Cauchy Integral Experiment

09/28/2009, 10:33 PM
Aagh... it looks like I've noticed additional problems now... geez...
For A = 10 and 209 nodes, and 32 normalized iterations followed by 6 unnormalized ones it does work good, giving residual at 0 of magnitude ~4.68 x 10^7. Yet if I bump the node count to 801 and A to 24 it gets wrong, residual plummets horrificially to magnitude 0.01 at 32 normalized iterations. 6 unnormalized ones just makes it worse, 0.02. The graphs attached to this show what happens after 0, 8, 16, 24, and 32 iterations (normalized) respectively. It's interesting. It's like "waves" are being emitted from the center and rippling on out toward the ends. No, seriously, flip between the pics. You can see the "waves" actually moving. So now I have a nice wave tank. Which I suppose is useful as a neat gimmick, but not as a thing for calculating Tetration Plotting code (v = node array): Code: psploth(n=1,801,[real(v[floor(n+0.5)]), imag(v[floor(n+0.5)])]) What is wrong? Code for the newest program: Code: \p 16;
09/30/2009, 06:18 AM
(09/28/2009, 10:33 PM)mike3 Wrote: ...It's like "waves" are being emitted from the center and rippling on out toward the ends...Mike, there is nothing wrong; you seem to do well. you can make a beautiful animation with these waves. I also had the similar waves in first versions of my code. In order to get convergence and evaluate the tetrational, update first the even nodes, going from the center to the ends, and then the odd nodes, going from the ends to the center. (In my case, the number of nodes is even, so, I can do both in the single loop, but it is analogy of that I suggest above.) This dumps the waves you mention. Please, plot the first few iterations, and post them.
10/01/2009, 08:57 AM
Well I improved the code with this technique:
Code: /* Do an iteration over a vector v representing values of tetration from iA to +iA */ I update the nodes starting from the center one then every other one out, the I go from the end nodes inward (or the next closest nodes to those end nodes if they were already done in the first pass). It seems to work good for node numbers like 211, 215, 219, etc. but not 209, 213, 217, etc. where it now diverges badly. Why is that?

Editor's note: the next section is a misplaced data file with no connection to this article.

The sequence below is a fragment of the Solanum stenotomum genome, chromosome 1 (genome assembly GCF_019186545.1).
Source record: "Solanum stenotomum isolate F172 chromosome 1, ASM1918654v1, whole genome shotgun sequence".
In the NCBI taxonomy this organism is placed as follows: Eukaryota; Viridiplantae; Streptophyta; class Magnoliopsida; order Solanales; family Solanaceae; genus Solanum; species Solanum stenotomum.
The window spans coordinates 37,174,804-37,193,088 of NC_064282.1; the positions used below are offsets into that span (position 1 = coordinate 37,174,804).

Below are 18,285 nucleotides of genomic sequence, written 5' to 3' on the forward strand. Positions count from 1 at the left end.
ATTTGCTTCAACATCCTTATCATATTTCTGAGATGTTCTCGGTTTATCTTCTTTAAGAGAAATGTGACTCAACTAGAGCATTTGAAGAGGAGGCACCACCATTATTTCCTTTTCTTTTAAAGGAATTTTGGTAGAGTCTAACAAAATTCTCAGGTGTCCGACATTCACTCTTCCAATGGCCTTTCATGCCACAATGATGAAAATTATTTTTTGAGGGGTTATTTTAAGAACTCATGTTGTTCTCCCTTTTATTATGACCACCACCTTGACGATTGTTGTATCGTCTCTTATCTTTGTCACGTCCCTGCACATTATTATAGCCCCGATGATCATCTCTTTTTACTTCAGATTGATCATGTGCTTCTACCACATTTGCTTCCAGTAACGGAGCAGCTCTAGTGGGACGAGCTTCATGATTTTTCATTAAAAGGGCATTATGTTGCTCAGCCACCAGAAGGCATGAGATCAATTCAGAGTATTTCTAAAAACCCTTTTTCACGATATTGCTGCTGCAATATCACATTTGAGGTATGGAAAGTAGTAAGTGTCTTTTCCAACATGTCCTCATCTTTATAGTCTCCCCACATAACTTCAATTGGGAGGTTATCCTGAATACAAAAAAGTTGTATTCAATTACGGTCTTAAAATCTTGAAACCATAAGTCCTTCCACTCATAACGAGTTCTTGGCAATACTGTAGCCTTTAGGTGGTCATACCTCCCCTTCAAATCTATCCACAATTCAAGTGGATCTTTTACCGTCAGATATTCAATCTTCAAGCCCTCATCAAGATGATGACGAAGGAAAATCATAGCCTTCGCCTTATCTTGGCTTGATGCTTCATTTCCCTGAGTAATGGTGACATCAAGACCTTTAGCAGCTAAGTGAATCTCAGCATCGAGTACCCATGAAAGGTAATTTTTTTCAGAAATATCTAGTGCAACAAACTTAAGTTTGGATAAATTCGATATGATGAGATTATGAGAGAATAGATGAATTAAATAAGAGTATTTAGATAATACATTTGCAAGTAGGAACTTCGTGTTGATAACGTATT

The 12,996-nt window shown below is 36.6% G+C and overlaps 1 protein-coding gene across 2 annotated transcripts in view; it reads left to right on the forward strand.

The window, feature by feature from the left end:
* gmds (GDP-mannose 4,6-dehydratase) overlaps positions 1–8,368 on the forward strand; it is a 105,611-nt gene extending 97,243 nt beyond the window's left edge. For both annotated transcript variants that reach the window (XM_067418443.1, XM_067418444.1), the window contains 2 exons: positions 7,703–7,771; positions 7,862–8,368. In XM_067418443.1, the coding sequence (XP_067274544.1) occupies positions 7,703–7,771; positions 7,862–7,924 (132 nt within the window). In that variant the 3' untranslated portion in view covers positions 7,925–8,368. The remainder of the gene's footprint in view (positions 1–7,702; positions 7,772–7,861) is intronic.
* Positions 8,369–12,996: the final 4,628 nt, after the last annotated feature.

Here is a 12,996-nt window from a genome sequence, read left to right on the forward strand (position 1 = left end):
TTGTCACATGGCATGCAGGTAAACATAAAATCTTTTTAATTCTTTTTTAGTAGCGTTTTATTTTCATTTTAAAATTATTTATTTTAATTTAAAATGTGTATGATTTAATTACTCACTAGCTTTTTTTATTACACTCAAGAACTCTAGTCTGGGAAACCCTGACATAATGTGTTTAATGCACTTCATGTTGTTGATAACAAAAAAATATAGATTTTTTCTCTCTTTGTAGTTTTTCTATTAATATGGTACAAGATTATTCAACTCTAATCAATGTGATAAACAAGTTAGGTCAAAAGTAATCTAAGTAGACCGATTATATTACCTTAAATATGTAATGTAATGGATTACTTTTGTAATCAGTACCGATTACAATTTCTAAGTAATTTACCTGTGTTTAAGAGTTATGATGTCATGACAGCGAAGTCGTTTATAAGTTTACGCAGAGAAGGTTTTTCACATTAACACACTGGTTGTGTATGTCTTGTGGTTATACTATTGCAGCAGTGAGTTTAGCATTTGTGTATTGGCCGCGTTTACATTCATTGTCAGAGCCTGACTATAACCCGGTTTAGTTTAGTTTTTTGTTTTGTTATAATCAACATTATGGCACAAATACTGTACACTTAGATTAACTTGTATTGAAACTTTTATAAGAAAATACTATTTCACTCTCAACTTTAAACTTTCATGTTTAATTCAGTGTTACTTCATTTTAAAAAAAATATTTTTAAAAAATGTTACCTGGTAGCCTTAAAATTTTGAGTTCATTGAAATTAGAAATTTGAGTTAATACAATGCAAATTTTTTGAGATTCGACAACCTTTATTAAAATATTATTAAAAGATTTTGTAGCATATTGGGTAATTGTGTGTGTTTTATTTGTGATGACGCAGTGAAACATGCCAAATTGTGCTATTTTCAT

10/01/2009, 01:42 PM
Mik, I looked at your code, and I do not understand how does it work.
1. If you have calculated the new value at some point z, you have no need to calculate the same for z^*. I have no compiler for the language you use, but I suspect, it has operation of complex conjugation, why you do not use it? 2. Will you post the picture you got with this code? It is easier to look than to read the code. 3. Quote:Well I improved the code with this techniqueYou do not know, do you improve or make worse, while you do not plot the residual.
Well, I say "improved" because when it does converge it will converge for very high number of nodes. Perhaps though that isn't accurate, because it now doesn't work for numbers of nodes like 409, 413, 417, etc. I just realized that 209 is not enough, the node amount needs to be higher than that.
For node amounts like 411, 415, 419, etc. even very high ones, the code converges to the smooth graph, so I do not see the need to bother with graphing that case. At 811 nodes with A = 24 it converges exquisitely with the residual after 32 normalized followed by 6 unnormalized iterations having a magnitude smaller than 10^9. If you want, the graphs for case 409 nodes and A = 14 are shown below, after 6 to 10 iterations. After the first 5 it seems to be settling, then it does, well, you can see. Finally, as for not using the conjugate, I do this because I'm thinking about attempting to use it on certain complexnumber bases eventually, which will not have the conjugate symmetry. So I'd like to see if it is possible to get it to work without that.
10/02/2009, 12:23 AM